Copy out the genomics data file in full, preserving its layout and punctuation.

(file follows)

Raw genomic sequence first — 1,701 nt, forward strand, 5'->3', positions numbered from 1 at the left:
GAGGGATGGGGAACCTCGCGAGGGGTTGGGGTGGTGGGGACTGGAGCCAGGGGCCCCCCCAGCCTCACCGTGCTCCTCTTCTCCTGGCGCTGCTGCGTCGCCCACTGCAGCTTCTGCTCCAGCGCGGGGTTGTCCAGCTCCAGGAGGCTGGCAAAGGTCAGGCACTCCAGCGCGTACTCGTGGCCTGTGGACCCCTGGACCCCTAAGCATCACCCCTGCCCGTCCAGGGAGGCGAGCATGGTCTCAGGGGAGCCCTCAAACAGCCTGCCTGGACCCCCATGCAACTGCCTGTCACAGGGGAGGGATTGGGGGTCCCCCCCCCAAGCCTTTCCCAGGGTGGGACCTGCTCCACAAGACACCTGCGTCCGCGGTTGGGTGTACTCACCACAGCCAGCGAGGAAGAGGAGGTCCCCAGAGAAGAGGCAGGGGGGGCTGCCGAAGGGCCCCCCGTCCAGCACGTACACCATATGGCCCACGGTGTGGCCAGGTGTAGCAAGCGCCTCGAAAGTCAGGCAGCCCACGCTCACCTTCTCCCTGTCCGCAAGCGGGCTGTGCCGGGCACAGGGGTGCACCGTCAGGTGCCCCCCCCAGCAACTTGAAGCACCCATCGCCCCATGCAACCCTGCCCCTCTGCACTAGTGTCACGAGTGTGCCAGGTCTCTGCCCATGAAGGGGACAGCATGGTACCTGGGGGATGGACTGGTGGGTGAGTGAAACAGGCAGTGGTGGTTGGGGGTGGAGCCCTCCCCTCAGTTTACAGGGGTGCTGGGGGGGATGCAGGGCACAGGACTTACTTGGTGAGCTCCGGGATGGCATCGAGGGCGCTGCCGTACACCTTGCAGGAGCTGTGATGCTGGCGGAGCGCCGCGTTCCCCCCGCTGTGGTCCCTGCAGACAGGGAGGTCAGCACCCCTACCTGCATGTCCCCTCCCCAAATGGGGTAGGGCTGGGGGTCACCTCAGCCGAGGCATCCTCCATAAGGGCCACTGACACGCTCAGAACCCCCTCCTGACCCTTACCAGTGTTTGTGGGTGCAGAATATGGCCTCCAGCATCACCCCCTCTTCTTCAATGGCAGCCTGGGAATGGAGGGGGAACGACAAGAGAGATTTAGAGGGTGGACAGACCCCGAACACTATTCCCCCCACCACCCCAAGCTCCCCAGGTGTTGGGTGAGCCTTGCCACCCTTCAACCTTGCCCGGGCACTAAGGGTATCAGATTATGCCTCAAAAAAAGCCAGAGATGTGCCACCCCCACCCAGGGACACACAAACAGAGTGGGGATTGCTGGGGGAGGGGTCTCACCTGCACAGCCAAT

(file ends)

Raw genomic sequence first — 1,701 nt, forward strand, 5'->3', positions numbered from 1 at the left:
GAGGGATGGGGAACCTCGCGAGGGGTTGGGGTGGTGGGGACTGGAGCCAGGGGCCCCCCCAGCCTCACCGTGCTCCTCTTCTCCTGGCGCTGCTGCGTCGCCCACTGCAGCTTCTGCTCCAGCGCGGGGTTGTCCAGCTCCAGGAGGCTGGCAAAGGTCAGGCACTCCAGCGCGTACTCGTGGCCTGTGGACCCCTGGACCCCTAAGCATCACCCCTGCCCGTCCAGGGAGGCGAGCATGGTCTCAGGGGAGCCCTCAAACAGCCTGCCTGGACCCCCATGCAACTGCCTGTCACAGGGGAGGGATTGGGGGTCCCCCCCCCAAGCCTTTCCCAGGGTGGGACCTGCTCCACAAGACACCTGCGTCCGCGGTTGGGTGTACTCACCACAGCCAGCGAGGAAGAGGAGGTCCCCAGAGAAGAGGCAGGGGGGGCTGCCGAAGGGCCCCCCGTCCAGCACGTACACCATATGGCCCACGGTGTGGCCAGGTGTAGCAAGCGCCTCGAAAGTCAGGCAGCCCACGCTCACCTTCTCCCTGTCCGCAAGCGGGCTGTGCCGGGCACAGGGGTGCACCGTCAGGTGCCCCCCCCAGCAACTTGAAGCACCCATCGCCCCATGCAACCCTGCCCCTCTGCACTAGTGTCACGAGTGTGCCAGGTCTCTGCCCATGAAGGGGACAGCATGGTACCTGGGGGATGGACTGGTGGGTGAGTGAAACAGGCAGTGGTGGTTGGGGGTGGAGCCCTCCCCTCAGTTTACAGGGGTGCTGGGGGGGATGCAGGGCACAGGACTTACTTGGTGAGCTCCGGGATGGCATCGAGGGCGCTGCCGTACACCTTGCAGGAGCTGTGATGCTGGCGGAGCGCCGCGTTCCCCCCGCTGTGGTCCCTGCAGACAGGGAGGTCAGCACCCCTACCTGCATGTCCCCTCCCCAAATGGGGTAGGGCTGGGGGTCACCTCAGCCGAGGCATCCTCCATAAGGGCCACTGACACGCTCAGAACCCCCTCCTGACCCTTACCAGTGTTTGTGGGTGCAGAATATGGCCTCCAGCATCACCCCCTCTTCTTCAATGGCAGCCTGGGAATGGAGGGGGAACGACAAGAGAGATTTAGAGGGTGGACAGACCCCGAACACTATTCCCCCCACCACCCCAAGCTCCCCAGGTGTTGGGTGAGCCTTGCCACCCTTCAACCTTGCCCGGGCACTAAGGGTATCAGATTATGCCTCAAAAAAAGCCAGAGATGTGCCACCCCCACCCAGGGACACACAAACAGAGTGGGGATTGCTGGGGGAGGGGTCTCACCTGCACAGCCAAT